Lateral-flow immunoassay (LFA), also known as rapid kits, is one of the promising technologies that have seen great commercial success and made a marked impact on health clinics. LFA utilizes an inexpensive paper-based device to perform rapid and robust screening of biomarkers in complex biological fluids such as saliva and urine.
LFA requires minimal efforts for specimen preparation and assay and has been explored for clinical diagnosis, environmental monitoring, and personal use. LFA chips for human immunodeficiency virus (HIV) and hepatitis C virus screening, for example, have been available for several years, and rapid kits for pregnancy testing can be readily purchased over the counter.
LFAs typically employ a nitrocellulose membrane, where a region is functionalized with capturing antibodies. The membrane is dipped in a liquid specimen (e.g., saliva) for assay, and the target analytes, if present, bind to antibody-coated metallic nanoparticles, such as gold nanoparticles (AuNPs), in the conjugation pad. This complex migrates through the membrane and is stopped when a capturing antibody in the membrane recognizes the complex. This recognition process results in the accumulation of AuNPs in the activated region of the membrane referred to as test line, producing a color change. This change in color can be read out by a naked eye or colorimetric sensor if the quantitative measurement is desired.
Despite its simplicity and cost-effectiveness, the application of the LFA technology has been limited to only a small number of disease biomarkers largely due to its low sensitivity. As the number of biomarkers in the blood is 10-1000 times larger than that in saliva and urine, LFA assay based on blood specimens may offer improved sensitivity. However, people are not comfortable with taking out blood, and this procedure is often accompanied by other issues such as sample contamination and infection.
In a recent publication, Song et al. developed a novel and simple optical LFA reader technology, termed photothermal laser speckle imaging (PT-LSI), that may allow high-sensitivity detection of biomarkers without taking out blood sample. This method exploits a combination of two well-known physical phenomena, namely laser speckle and photo-thermal response of AuNPs. When one illuminates a sheet of paper with a light beam of a laser pointer, the light would be scattered by the paper in a random direction, and the interference of the scattered light produces a random granular pattern called a speckle (See Fig. 1). This speckle pattern is a result of the interference of the scattered light from the paper and is thus extremely sensitive to the local changes in refractive index and the structural arrangement of the paper.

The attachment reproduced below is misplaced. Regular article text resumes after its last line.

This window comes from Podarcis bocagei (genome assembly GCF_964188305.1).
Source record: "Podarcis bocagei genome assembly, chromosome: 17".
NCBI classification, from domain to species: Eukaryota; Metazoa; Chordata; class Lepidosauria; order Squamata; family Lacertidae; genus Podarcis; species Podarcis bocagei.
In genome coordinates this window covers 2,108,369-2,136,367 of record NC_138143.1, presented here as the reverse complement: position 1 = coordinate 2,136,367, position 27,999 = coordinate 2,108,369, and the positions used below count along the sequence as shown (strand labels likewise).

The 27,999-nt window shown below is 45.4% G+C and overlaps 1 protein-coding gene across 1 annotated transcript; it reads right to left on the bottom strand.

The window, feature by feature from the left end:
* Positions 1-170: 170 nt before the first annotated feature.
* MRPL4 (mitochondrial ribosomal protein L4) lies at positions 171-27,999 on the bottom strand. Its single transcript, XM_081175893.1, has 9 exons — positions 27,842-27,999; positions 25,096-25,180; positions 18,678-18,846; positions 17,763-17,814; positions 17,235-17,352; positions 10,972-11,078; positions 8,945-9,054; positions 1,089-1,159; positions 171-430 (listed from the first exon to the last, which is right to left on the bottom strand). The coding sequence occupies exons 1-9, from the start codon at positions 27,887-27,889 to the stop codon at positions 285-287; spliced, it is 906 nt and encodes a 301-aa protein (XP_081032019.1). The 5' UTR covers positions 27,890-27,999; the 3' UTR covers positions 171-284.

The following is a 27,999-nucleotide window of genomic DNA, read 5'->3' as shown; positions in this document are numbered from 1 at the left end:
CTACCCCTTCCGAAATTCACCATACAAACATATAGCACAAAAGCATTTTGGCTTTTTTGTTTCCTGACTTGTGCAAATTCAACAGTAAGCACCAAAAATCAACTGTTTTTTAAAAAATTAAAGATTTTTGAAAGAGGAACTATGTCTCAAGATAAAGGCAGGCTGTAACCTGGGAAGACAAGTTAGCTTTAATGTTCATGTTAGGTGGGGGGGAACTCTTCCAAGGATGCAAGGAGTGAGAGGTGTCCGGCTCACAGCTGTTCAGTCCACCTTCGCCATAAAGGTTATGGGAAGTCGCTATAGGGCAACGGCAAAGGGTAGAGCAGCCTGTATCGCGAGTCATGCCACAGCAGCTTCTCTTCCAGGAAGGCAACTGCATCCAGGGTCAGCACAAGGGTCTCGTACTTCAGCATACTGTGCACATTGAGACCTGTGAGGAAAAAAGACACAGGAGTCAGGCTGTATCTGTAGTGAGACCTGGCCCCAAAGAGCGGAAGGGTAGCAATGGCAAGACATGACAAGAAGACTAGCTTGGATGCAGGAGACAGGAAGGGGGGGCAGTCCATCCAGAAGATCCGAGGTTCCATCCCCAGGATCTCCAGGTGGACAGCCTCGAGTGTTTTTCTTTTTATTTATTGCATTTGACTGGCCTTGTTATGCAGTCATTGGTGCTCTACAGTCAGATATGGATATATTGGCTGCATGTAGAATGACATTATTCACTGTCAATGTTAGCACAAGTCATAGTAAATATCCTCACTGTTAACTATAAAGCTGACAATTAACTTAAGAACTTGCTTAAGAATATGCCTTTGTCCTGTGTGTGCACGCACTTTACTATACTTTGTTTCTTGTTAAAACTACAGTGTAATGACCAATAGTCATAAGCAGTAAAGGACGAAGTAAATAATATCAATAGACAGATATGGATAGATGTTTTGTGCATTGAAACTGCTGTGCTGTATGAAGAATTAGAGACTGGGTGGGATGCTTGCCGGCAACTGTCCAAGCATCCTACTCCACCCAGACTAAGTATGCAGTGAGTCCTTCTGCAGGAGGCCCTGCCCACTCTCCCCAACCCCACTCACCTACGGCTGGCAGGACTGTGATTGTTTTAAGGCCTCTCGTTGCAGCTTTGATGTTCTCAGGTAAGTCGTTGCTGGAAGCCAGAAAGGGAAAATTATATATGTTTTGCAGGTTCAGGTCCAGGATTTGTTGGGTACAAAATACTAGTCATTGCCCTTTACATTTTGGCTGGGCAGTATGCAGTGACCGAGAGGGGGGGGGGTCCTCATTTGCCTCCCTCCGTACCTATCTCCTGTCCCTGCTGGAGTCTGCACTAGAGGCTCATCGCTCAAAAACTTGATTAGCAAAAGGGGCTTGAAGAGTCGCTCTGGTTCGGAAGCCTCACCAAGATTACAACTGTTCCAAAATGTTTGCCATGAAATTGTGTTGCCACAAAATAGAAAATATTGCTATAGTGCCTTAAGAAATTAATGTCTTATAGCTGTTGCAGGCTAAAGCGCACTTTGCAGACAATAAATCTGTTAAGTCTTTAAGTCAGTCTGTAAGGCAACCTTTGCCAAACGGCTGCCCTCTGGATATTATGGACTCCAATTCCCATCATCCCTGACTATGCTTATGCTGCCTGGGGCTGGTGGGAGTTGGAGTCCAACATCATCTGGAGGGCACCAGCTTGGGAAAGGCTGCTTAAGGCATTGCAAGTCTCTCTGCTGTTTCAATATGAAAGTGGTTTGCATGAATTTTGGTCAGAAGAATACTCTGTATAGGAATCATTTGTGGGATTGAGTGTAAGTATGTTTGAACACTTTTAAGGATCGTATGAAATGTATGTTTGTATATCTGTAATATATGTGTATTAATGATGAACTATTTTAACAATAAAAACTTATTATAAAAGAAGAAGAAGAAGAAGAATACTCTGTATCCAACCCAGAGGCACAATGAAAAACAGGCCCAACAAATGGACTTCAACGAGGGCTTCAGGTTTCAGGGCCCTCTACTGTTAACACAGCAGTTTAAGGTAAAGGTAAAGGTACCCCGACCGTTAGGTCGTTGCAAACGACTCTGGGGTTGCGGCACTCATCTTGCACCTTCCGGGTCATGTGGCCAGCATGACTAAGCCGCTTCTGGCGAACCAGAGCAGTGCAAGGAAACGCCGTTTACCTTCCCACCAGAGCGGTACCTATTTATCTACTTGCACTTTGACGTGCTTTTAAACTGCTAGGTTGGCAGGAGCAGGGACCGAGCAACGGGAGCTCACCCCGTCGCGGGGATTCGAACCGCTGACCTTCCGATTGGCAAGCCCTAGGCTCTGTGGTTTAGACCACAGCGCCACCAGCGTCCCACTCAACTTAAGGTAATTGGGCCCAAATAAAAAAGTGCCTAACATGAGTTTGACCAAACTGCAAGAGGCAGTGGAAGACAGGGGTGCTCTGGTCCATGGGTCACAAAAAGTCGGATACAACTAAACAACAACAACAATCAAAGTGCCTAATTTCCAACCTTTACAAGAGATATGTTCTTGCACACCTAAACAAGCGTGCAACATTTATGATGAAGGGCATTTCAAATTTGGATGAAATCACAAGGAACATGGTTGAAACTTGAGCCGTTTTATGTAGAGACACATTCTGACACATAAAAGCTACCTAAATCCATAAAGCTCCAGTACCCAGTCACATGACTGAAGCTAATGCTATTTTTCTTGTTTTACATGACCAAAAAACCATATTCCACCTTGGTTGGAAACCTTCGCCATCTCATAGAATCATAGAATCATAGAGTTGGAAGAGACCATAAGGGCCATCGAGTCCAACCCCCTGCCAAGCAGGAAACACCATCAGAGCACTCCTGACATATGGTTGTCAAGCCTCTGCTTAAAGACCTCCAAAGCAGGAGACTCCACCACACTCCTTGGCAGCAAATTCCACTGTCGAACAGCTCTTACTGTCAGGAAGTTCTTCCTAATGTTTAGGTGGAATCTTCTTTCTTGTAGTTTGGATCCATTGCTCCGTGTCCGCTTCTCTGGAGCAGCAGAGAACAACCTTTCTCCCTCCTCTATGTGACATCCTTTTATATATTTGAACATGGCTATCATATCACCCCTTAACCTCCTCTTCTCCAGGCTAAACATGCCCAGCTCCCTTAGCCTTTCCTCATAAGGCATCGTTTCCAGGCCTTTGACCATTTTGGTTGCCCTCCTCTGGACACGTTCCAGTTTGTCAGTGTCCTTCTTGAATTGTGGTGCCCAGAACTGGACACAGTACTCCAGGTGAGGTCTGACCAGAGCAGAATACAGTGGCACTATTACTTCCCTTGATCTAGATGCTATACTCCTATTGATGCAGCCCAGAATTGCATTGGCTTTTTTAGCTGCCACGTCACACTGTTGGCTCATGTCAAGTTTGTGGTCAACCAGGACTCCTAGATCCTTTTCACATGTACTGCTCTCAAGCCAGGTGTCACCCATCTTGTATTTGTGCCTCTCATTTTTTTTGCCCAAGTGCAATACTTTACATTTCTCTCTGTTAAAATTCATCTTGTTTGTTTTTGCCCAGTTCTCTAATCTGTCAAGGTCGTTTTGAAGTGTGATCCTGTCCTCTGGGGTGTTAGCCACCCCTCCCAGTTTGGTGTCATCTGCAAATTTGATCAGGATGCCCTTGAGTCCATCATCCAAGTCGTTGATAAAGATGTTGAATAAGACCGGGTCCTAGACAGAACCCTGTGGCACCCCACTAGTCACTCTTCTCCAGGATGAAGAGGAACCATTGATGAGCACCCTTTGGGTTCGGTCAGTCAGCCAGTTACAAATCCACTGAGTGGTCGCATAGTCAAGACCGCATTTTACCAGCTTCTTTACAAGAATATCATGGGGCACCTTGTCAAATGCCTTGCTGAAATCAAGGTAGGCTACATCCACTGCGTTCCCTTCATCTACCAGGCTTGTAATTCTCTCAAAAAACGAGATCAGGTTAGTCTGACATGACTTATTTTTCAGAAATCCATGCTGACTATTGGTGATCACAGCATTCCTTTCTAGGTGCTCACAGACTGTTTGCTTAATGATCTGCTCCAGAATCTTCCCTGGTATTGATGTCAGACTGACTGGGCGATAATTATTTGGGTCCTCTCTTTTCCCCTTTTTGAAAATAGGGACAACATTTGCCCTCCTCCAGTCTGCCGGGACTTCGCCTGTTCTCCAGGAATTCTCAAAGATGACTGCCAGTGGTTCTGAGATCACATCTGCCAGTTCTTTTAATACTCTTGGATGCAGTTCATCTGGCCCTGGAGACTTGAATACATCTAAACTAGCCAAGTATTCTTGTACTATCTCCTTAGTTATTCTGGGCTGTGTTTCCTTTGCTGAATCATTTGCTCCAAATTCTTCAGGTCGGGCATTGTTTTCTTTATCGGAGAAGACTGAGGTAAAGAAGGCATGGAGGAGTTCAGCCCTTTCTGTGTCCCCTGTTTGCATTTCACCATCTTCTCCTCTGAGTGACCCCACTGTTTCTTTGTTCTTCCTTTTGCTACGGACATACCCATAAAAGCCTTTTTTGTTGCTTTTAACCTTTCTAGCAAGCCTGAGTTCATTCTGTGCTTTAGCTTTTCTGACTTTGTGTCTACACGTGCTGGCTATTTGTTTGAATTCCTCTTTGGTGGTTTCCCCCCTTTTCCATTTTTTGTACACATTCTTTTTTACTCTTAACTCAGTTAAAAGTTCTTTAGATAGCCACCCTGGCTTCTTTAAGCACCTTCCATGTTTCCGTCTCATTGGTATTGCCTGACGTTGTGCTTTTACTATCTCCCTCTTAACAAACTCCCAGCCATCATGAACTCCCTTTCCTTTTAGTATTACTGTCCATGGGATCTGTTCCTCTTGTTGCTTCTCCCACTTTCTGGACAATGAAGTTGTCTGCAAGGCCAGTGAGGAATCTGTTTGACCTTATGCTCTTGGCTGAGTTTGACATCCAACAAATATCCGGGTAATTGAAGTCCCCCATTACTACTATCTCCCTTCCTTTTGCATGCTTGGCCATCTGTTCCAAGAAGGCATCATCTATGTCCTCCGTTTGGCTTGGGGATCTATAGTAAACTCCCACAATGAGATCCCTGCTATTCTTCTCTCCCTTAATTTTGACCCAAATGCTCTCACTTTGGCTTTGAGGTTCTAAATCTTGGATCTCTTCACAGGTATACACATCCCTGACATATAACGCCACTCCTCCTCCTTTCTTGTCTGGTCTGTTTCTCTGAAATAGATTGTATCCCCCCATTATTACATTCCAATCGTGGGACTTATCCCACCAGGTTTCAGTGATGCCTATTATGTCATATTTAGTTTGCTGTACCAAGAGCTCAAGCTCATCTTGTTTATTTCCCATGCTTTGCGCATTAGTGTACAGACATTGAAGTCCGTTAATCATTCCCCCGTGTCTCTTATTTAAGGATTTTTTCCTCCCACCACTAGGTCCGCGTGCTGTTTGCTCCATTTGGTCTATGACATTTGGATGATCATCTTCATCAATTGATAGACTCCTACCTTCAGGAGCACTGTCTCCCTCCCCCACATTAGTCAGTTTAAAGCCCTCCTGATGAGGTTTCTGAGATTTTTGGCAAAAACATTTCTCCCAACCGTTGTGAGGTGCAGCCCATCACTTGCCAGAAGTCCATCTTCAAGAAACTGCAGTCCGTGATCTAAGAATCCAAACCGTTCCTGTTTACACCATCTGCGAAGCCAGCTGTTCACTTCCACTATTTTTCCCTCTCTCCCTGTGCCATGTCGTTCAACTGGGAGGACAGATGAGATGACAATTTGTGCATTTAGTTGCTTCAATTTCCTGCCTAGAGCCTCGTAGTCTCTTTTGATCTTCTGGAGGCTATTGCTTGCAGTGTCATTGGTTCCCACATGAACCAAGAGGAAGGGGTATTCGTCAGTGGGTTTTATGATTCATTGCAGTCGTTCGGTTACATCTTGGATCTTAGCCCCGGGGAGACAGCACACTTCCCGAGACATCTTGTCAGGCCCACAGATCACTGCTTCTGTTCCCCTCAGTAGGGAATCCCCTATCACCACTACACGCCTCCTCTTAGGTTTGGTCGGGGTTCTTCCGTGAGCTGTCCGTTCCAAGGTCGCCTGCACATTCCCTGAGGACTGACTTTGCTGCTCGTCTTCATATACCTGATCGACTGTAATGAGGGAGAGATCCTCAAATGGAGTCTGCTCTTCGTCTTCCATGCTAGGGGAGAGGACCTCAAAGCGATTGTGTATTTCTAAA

The authors noted that a reaction-completed LFA membrane is also optically diffuse and thus would generate a speckled pattern under the illumination of a laser (780-nm). The wavelength of the light for speckle pattern generation is set to be outside the absorption band of the AuNPs. If The LFA membrane is illuminated by additional light, photothermal excitation light, of which wavelength is in the high absorption band of the AuNPs (e.g., 532-nm), the AuNPs in the sensing region absorb the PT light energy and convert it into thermal energy. This temperature increase alters the refractive index in the vicinity of AuNPs and may deform the LFA membrane, modulating the speckle pattern being measured on the image sensor. The measurement of this speckle pattern modulation enables quantification of AuNPs, which is directly proportional to the number of the biomarkers in the specimen.
The authors demonstrated that the PT-LSI sensor could measure AuNPs in the range of 1.14 × 109 to 1.44 × 1012 NPs/mL on nitrocellulose membranes with a detection limit of 3.26 × 109 NPs/mL, which corresponds to a 125-fold enhancement in detection limit compared with conventional colorimetric sensor (See Fig. 3(a) and (c)). In order to demonstrate its viability in measuring disease-related biomarkers, the PT-LSI sensor was further employed to perform cryptococcal antigen (CrAg) assay. The HIV-related cryptococcal meningitis has led to a substantial amount of deaths in developing countries. Recognizing its significance, LFA kits for CrAg measurement have been developed and recently approved by the US FDA. The authors applied PT-LSI sensors to perform CrAg assay and demonstrated the detection with a sensitivity 68 times higher compared to the colorimetric sensor (See Fig. 3(b) and (d)).
One of the attractive features of the PT-LSI sensor is that it can operate with any commercial LFA chips with no modification of its chemistry and fabrication process while achieving greater sensitivity. The PT-LSI sensor also features simplicity, portability, and low-cost in implementation and operation; the sensor can be readily built with inexpensive laser pointers and webcam. Development of a portable PT-LSI sensor that can be linked to mobile devices such as smartphones is presently underway by the authors for field-based sensing of various infectious diseases in developing countries.
These results are described in the article entitled Highly sensitive paper-based immunoassay using photothermal laser speckle imaging, recently published in the journal Biosensors and Bioelectronics. This work was conducted by Chulmin Joo, Seungri Song, Suho Ryu, Soochul Kim, Juncheol Shin, and Hyo-Il Jung from Yonsei University, and Seoyeon Choi from Mirimedix Inc.